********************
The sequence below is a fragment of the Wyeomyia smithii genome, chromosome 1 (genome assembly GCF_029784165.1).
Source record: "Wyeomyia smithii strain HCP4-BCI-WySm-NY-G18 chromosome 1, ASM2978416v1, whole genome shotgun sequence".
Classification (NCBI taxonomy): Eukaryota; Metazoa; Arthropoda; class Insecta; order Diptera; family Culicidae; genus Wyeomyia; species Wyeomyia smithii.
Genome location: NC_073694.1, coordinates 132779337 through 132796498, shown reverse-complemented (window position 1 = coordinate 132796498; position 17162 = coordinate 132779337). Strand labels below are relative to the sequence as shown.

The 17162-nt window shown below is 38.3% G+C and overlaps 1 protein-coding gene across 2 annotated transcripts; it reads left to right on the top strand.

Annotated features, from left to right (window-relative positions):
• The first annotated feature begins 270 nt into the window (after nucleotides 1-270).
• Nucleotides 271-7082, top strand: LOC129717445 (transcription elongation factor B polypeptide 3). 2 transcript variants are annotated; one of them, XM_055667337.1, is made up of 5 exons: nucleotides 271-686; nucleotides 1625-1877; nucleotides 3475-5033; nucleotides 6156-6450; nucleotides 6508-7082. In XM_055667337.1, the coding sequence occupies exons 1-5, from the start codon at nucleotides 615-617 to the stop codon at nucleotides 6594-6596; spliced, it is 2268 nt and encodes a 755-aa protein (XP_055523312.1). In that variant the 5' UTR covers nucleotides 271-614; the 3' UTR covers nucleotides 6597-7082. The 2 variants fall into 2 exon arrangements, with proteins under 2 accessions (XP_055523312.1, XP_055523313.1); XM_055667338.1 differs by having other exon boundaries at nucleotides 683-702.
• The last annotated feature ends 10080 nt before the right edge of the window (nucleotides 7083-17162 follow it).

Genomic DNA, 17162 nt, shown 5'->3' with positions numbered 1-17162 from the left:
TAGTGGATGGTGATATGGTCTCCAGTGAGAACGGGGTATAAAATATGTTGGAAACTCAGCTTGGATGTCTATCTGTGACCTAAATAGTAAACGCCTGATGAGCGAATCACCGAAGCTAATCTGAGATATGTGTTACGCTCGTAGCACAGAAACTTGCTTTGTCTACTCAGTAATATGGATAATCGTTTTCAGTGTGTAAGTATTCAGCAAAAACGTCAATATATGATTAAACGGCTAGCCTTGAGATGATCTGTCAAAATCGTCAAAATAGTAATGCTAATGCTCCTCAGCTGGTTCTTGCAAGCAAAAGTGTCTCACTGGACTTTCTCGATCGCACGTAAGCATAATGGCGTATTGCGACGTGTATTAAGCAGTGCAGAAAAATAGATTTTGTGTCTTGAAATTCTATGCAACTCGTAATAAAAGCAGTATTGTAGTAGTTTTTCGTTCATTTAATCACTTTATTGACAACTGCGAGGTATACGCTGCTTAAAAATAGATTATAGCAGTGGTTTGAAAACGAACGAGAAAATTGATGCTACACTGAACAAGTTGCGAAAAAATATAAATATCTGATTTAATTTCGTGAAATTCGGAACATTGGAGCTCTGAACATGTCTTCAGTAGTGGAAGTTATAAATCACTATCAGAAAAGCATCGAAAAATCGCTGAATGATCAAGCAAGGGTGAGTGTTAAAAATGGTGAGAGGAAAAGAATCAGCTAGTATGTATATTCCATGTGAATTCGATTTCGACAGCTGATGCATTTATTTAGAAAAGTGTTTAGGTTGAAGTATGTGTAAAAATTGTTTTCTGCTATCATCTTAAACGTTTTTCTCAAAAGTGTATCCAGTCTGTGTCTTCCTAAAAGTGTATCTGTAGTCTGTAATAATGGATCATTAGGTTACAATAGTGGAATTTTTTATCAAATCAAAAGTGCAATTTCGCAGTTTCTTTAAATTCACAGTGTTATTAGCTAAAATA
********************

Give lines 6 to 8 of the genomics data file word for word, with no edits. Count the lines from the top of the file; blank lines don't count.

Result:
Annotated features, from left to right (window-relative positions):
• The first annotated feature begins 270 nt into the window (after nucleotides 1-270).
• Nucleotides 271-7082, top strand: LOC129717445 (transcription elongation factor B polypeptide 3). 2 transcript variants are annotated; one of them, XM_055667337.1, is made up of 5 exons: nucleotides 271-686; nucleotides 1625-1877; nucleotides 3475-5033; nucleotides 6156-6450; nucleotides 6508-7082. In XM_055667337.1, the coding sequence occupies exons 1-5, from the start codon at nucleotides 615-617 to the stop codon at nucleotides 6594-6596; spliced, it is 2268 nt and encodes a 755-aa protein (XP_055523312.1). In that variant the 5' UTR covers nucleotides 271-614; the 3' UTR covers nucleotides 6597-7082. The 2 variants fall into 2 exon arrangements, with proteins under 2 accessions (XP_055523312.1, XP_055523313.1); XM_055667338.1 differs by having other exon boundaries at nucleotides 683-702.